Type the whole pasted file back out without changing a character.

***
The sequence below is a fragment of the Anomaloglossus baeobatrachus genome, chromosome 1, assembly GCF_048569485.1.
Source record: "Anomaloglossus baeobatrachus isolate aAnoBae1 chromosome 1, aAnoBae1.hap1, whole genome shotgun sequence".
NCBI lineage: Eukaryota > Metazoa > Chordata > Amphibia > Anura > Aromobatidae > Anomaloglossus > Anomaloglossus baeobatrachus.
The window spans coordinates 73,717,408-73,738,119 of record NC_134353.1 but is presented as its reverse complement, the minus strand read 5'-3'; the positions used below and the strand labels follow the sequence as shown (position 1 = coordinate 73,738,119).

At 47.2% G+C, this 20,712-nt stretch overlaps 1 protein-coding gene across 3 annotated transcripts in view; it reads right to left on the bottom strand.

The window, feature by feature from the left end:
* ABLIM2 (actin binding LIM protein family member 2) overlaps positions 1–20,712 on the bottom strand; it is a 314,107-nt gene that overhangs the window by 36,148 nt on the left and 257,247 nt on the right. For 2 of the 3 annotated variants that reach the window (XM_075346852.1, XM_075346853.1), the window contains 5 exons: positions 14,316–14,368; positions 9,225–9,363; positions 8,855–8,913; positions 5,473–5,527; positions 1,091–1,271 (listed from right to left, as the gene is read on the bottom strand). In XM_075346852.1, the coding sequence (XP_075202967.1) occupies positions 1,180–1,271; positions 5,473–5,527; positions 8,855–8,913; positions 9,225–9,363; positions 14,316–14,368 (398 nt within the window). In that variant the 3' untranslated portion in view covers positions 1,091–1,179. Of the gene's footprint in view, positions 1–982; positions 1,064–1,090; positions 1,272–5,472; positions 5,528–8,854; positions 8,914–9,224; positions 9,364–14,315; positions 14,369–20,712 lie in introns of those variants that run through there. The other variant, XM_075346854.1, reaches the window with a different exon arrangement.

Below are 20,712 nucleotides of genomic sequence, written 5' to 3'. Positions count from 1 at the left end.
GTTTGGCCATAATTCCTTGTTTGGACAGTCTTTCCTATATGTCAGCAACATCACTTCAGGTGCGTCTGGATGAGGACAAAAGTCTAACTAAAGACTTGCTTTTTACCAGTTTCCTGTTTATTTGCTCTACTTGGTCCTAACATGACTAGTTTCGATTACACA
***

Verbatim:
The sequence below is a fragment of the Anomaloglossus baeobatrachus genome, chromosome 1, assembly GCF_048569485.1.
Source record: "Anomaloglossus baeobatrachus isolate aAnoBae1 chromosome 1, aAnoBae1.hap1, whole genome shotgun sequence".
NCBI lineage: Eukaryota > Metazoa > Chordata > Amphibia > Anura > Aromobatidae > Anomaloglossus > Anomaloglossus baeobatrachus.
The window spans coordinates 73,717,408-73,738,119 of record NC_134353.1 but is presented as its reverse complement, the minus strand read 5'-3'; the positions used below and the strand labels follow the sequence as shown (position 1 = coordinate 73,738,119).

At 47.2% G+C, this 20,712-nt stretch overlaps 1 protein-coding gene across 3 annotated transcripts in view; it reads right to left on the bottom strand.

The window, feature by feature from the left end:
* ABLIM2 (actin binding LIM protein family member 2) overlaps positions 1–20,712 on the bottom strand; it is a 314,107-nt gene that overhangs the window by 36,148 nt on the left and 257,247 nt on the right. For 2 of the 3 annotated variants that reach the window (XM_075346852.1, XM_075346853.1), the window contains 5 exons: positions 14,316–14,368; positions 9,225–9,363; positions 8,855–8,913; positions 5,473–5,527; positions 1,091–1,271 (listed from right to left, as the gene is read on the bottom strand). In XM_075346852.1, the coding sequence (XP_075202967.1) occupies positions 1,180–1,271; positions 5,473–5,527; positions 8,855–8,913; positions 9,225–9,363; positions 14,316–14,368 (398 nt within the window). In that variant the 3' untranslated portion in view covers positions 1,091–1,179. Of the gene's footprint in view, positions 1–982; positions 1,064–1,090; positions 1,272–5,472; positions 5,528–8,854; positions 8,914–9,224; positions 9,364–14,315; positions 14,369–20,712 lie in introns of those variants that run through there. The other variant, XM_075346854.1, reaches the window with a different exon arrangement.

Below are 20,712 nucleotides of genomic sequence, written 5' to 3'. Positions count from 1 at the left end.
GTTTGGCCATAATTCCTTGTTTGGACAGTCTTTCCTATATGTCAGCAACATCACTTCAGGTGCGTCTGGATGAGGACAAAAGTCTAACTAAAGACTTGCTTTTTACCAGTTTCCTGTTTATTTGCTCTACTTGGTCCTAACATGACTAGTTTCGATTACACA